Concerns about the alleged harmful effects of gene patents— including hindered research and innovation and impeded patient access to high-quality genetic diagnostic tests—have resulted in overreactions from the public and throughout the legal profession. These overreactions are exemplified by Association for Molecular Pathology v. U.S. Patent and Trademark Office, a 2010 case in the Southern District of New York that held that isolated DNA is unpatentable subject matter under 35 U.S.C. § 101. The problem with these responses is that they fail to adequately consider the role that gene patents and patents on similar biomolecules play in facilitating investment in the costly and risky developmental processes required to transform the underlying inventions into marketable products. Accordingly, a more precisely refined solution is advisable. This Note proposes a narrowly tailored set of solutions to address the concerns about gene patents without destroying the incentives for companies to create and commercialize inventions derived from these and similar patents.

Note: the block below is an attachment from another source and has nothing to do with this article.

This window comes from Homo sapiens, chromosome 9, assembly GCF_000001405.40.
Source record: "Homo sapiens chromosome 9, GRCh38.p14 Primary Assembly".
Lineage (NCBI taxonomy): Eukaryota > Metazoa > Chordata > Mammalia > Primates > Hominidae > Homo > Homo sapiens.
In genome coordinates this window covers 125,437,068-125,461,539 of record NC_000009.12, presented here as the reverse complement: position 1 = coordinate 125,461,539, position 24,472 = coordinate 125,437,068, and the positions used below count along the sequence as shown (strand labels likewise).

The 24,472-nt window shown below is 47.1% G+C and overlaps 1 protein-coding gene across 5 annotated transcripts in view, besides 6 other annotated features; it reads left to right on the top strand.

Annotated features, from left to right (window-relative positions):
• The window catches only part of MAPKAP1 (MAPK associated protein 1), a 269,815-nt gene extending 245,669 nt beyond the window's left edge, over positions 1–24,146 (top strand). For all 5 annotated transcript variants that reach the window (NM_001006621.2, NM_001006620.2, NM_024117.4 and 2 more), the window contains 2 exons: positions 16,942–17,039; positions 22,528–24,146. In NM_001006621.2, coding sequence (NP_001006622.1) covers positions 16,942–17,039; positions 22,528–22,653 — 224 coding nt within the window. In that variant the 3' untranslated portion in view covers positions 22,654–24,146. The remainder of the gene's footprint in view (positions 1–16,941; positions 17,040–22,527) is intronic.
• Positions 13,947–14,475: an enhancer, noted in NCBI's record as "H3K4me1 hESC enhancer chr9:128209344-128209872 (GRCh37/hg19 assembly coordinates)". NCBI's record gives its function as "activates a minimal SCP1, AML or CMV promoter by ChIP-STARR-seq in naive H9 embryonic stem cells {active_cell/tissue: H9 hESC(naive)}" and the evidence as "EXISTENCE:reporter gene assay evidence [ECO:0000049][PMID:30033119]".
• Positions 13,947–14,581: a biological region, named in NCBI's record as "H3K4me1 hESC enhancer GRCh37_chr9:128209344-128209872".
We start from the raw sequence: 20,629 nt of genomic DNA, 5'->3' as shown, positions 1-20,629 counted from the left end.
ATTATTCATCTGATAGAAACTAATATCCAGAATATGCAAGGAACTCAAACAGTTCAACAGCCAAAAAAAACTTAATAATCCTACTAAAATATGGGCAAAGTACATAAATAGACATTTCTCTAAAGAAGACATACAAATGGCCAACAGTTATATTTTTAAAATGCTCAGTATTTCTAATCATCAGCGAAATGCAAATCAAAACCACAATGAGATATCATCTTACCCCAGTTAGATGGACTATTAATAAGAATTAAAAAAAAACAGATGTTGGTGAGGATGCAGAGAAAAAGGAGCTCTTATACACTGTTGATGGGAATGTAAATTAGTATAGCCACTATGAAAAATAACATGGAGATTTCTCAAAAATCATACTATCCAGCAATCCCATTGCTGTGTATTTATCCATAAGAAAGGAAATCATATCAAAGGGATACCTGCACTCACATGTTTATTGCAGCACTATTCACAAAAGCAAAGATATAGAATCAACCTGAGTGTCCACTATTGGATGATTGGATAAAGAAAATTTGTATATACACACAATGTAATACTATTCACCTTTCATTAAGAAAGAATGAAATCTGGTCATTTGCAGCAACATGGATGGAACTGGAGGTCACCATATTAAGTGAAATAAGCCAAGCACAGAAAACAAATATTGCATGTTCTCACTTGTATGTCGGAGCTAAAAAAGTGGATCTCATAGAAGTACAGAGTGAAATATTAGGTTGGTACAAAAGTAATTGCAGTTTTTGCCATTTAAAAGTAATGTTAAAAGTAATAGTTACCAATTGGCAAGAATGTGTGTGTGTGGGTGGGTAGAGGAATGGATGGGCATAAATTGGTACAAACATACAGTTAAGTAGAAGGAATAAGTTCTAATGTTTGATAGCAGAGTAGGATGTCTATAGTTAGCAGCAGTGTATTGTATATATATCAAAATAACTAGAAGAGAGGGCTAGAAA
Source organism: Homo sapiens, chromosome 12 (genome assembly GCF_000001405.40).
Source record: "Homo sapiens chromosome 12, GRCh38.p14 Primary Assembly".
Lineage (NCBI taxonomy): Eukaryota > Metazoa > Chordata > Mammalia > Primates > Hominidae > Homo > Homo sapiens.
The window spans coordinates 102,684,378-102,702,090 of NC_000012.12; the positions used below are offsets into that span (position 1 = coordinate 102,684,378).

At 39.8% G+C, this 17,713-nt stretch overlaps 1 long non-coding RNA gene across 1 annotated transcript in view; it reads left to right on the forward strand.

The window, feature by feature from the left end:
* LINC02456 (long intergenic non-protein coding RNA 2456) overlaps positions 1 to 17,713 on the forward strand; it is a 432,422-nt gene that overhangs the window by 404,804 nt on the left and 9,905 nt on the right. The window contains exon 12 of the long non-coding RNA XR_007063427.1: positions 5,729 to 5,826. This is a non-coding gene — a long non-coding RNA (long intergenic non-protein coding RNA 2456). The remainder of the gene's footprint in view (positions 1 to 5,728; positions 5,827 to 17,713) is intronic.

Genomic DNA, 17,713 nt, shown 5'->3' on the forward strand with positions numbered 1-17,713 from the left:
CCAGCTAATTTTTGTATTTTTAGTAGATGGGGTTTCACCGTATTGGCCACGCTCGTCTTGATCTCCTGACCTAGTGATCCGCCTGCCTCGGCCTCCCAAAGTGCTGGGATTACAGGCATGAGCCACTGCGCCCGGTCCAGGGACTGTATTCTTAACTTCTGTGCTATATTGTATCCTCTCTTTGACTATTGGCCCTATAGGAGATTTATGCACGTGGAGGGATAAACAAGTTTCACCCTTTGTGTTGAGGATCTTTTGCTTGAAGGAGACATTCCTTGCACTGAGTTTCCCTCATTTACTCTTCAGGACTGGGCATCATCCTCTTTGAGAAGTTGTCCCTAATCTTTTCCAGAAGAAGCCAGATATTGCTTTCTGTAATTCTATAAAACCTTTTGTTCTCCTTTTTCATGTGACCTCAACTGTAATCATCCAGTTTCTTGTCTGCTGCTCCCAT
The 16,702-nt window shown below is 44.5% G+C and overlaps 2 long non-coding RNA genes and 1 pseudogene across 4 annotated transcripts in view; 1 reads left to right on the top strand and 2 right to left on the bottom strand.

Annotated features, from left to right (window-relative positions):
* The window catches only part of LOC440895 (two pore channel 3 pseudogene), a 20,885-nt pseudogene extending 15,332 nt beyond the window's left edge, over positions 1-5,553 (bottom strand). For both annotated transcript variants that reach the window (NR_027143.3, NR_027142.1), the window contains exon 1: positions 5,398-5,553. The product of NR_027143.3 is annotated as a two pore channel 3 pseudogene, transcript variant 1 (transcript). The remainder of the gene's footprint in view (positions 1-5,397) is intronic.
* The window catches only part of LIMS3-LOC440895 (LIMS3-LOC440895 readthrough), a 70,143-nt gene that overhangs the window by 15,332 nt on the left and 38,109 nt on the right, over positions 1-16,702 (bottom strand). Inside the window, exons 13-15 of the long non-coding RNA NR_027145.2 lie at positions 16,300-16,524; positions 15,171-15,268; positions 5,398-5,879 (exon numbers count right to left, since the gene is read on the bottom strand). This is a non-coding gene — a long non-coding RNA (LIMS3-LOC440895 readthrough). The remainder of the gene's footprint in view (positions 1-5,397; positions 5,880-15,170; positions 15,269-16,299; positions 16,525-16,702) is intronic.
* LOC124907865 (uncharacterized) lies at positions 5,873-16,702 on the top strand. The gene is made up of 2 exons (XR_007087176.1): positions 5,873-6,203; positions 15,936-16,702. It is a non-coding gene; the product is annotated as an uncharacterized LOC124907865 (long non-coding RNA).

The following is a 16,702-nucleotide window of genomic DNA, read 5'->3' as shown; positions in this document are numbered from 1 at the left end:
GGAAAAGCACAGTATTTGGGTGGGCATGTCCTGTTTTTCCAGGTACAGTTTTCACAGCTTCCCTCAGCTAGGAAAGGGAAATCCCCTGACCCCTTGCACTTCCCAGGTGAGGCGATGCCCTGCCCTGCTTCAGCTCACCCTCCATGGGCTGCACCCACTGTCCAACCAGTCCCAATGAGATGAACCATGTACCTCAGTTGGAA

Stephen H. Schilling,
DNA as Patentable Subject Matter and a Narrow Framework for Addressing the Perceived Problems Caused by Gene Patents,
61 Duke Law Journal
Available at: http://scholarship.law.duke.edu/dlj/vol61/iss3/5